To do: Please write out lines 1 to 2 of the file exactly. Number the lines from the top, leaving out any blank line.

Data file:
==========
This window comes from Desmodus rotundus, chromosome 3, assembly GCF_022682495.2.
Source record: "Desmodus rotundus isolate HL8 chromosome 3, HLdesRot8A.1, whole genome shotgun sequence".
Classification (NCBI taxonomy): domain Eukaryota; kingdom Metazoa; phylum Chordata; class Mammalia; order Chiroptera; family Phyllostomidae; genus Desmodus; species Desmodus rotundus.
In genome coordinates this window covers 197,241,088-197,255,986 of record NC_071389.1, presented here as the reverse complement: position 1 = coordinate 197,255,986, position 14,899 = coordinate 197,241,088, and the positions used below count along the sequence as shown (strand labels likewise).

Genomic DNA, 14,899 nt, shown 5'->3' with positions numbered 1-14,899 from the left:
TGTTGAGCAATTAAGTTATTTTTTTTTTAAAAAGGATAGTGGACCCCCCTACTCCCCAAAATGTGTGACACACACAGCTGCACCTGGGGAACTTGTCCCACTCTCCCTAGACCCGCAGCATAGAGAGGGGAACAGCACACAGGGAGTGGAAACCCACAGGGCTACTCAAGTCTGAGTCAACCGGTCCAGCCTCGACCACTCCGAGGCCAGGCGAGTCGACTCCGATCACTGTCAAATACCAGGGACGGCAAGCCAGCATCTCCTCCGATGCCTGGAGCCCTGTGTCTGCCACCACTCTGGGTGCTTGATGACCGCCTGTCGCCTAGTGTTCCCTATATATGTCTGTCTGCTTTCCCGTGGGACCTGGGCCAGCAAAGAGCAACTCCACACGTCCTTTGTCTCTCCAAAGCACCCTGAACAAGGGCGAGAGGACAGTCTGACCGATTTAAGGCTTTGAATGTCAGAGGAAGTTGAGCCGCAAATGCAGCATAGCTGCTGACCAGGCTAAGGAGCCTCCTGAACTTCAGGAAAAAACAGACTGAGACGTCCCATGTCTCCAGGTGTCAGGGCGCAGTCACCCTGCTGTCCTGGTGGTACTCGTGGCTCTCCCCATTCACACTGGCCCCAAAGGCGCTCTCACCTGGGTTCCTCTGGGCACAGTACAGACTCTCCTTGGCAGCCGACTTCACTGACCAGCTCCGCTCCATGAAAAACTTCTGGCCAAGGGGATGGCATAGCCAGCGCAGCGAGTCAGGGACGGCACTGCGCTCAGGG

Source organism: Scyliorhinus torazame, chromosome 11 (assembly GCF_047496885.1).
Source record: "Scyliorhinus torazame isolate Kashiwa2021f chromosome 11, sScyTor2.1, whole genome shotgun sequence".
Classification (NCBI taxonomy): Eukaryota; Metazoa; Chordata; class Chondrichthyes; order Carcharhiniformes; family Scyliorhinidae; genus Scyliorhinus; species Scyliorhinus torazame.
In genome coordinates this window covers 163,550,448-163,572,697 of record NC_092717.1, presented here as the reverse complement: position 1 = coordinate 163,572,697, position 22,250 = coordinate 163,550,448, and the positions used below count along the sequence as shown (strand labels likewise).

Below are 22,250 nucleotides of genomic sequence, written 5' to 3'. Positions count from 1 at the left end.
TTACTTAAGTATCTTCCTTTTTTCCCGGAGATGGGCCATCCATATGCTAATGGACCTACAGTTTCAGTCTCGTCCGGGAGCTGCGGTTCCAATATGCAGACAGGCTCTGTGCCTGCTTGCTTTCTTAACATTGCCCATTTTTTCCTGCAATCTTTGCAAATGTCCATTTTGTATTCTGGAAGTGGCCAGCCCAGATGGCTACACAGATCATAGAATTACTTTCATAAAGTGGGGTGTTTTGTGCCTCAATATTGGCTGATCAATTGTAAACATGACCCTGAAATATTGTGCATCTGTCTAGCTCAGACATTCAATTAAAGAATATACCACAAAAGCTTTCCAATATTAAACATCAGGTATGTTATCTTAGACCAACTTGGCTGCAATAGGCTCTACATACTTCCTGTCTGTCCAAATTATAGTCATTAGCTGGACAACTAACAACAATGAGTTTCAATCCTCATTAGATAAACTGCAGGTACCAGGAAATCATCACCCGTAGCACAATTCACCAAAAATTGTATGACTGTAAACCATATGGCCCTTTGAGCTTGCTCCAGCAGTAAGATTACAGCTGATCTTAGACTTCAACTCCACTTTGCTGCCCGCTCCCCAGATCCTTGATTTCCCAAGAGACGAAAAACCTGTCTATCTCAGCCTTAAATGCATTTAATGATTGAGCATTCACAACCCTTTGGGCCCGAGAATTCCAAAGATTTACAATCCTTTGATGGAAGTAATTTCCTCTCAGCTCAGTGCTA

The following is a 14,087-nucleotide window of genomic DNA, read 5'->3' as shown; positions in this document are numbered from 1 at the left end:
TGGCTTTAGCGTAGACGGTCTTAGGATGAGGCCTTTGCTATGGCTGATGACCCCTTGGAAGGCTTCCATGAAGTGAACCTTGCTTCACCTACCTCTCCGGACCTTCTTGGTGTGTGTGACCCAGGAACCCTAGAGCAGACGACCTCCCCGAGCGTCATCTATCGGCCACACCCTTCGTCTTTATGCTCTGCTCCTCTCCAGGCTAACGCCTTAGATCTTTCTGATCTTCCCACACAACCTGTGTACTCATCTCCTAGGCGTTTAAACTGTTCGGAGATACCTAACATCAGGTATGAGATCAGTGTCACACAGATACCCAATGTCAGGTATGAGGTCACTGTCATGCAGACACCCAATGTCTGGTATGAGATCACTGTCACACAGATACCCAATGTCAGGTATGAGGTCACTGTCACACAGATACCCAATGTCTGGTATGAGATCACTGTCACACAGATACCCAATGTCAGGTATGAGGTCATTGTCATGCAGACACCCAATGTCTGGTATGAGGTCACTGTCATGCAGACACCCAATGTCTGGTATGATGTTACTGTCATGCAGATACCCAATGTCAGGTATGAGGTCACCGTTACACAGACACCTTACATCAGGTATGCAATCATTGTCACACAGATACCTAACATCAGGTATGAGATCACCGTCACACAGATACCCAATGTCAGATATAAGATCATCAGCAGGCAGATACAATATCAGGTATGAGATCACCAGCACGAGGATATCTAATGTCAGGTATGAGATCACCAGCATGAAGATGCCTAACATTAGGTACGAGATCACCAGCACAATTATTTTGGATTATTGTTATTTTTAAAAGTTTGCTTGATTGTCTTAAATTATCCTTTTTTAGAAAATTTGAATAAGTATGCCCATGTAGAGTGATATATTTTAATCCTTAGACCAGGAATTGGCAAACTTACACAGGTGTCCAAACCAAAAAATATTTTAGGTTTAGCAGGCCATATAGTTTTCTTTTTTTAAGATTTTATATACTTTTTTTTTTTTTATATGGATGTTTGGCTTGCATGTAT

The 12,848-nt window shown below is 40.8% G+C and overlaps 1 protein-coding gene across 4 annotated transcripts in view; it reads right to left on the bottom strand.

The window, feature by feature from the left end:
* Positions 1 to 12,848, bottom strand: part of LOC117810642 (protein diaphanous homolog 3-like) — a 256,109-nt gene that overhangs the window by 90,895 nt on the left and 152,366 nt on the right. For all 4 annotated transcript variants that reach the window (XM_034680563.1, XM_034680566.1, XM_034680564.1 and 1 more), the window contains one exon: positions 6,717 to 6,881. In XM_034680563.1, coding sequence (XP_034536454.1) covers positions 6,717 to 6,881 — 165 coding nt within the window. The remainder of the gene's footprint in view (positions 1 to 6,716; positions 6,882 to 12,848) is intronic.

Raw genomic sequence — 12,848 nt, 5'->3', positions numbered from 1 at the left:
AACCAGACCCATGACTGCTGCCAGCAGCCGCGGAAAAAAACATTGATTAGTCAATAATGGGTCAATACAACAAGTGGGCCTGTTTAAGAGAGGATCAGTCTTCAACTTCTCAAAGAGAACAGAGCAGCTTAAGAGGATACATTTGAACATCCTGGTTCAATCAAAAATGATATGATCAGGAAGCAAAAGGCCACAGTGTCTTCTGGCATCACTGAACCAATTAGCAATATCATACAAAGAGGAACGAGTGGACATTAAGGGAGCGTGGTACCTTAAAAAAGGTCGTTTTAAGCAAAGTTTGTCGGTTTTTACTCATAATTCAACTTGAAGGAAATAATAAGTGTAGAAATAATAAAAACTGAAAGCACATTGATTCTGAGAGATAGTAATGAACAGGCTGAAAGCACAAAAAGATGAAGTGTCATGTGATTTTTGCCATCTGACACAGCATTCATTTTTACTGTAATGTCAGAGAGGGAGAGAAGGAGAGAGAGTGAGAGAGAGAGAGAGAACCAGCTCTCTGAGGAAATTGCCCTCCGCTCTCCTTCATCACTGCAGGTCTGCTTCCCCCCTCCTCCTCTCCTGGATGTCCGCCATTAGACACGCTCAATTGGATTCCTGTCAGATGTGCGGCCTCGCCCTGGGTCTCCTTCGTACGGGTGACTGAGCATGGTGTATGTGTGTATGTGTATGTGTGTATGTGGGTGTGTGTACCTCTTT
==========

This window comes from Desmodus rotundus, chromosome 3, assembly GCF_022682495.2.
Source record: "Desmodus rotundus isolate HL8 chromosome 3, HLdesRot8A.1, whole genome shotgun sequence".